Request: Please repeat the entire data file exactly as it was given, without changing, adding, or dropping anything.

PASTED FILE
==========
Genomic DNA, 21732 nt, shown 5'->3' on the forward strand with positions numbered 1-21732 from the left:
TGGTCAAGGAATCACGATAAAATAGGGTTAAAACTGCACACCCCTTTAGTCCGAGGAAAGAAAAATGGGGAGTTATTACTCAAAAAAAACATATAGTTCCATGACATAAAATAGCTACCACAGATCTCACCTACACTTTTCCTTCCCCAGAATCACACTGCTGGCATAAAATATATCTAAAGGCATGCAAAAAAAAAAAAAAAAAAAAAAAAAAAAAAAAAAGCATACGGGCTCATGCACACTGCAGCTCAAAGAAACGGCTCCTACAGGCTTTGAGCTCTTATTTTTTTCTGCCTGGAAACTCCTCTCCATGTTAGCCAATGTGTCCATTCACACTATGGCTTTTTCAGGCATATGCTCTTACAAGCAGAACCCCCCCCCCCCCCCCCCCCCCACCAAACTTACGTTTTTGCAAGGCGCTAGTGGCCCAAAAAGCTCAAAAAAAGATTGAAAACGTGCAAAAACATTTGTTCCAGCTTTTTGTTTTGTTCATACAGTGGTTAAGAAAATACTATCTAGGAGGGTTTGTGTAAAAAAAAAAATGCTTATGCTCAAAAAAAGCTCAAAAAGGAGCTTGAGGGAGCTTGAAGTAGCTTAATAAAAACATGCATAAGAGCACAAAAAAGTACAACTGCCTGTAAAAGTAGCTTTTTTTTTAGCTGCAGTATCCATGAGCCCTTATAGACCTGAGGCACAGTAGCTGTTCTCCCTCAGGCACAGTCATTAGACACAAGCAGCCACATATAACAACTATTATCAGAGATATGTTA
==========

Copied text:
Genomic DNA, 21732 nt, shown 5'->3' on the forward strand with positions numbered 1-21732 from the left:
TGGTCAAGGAATCACGATAAAATAGGGTTAAAACTGCACACCCCTTTAGTCCGAGGAAAGAAAAATGGGGAGTTATTACTCAAAAAAAACATATAGTTCCATGACATAAAATAGCTACCACAGATCTCACCTACACTTTTCCTTCCCCAGAATCACACTGCTGGCATAAAATATATCTAAAGGCATGCAAAAAAAAAAAAAAAAAAAAAAAAAAAAAAAAAAGCATACGGGCTCATGCACACTGCAGCTCAAAGAAACGGCTCCTACAGGCTTTGAGCTCTTATTTTTTTCTGCCTGGAAACTCCTCTCCATGTTAGCCAATGTGTCCATTCACACTATGGCTTTTTCAGGCATATGCTCTTACAAGCAGAACCCCCCCCCCCCCCCCCCCCCCACCAAACTTACGTTTTTGCAAGGCGCTAGTGGCCCAAAAAGCTCAAAAAAAGATTGAAAACGTGCAAAAACATTTGTTCCAGCTTTTTGTTTTGTTCATACAGTGGTTAAGAAAATACTATCTAGGAGGGTTTGTGTAAAAAAAAAAATGCTTATGCTCAAAAAAAGCTCAAAAAGGAGCTTGAGGGAGCTTGAAGTAGCTTAATAAAAACATGCATAAGAGCACAAAAAAGTACAACTGCCTGTAAAAGTAGCTTTTTTTTTAGCTGCAGTATCCATGAGCCCTTATAGACCTGAGGCACAGTAGCTGTTCTCCCTCAGGCACAGTCATTAGACACAAGCAGCCACATATAACAACTATTATCAGAGATATGTTA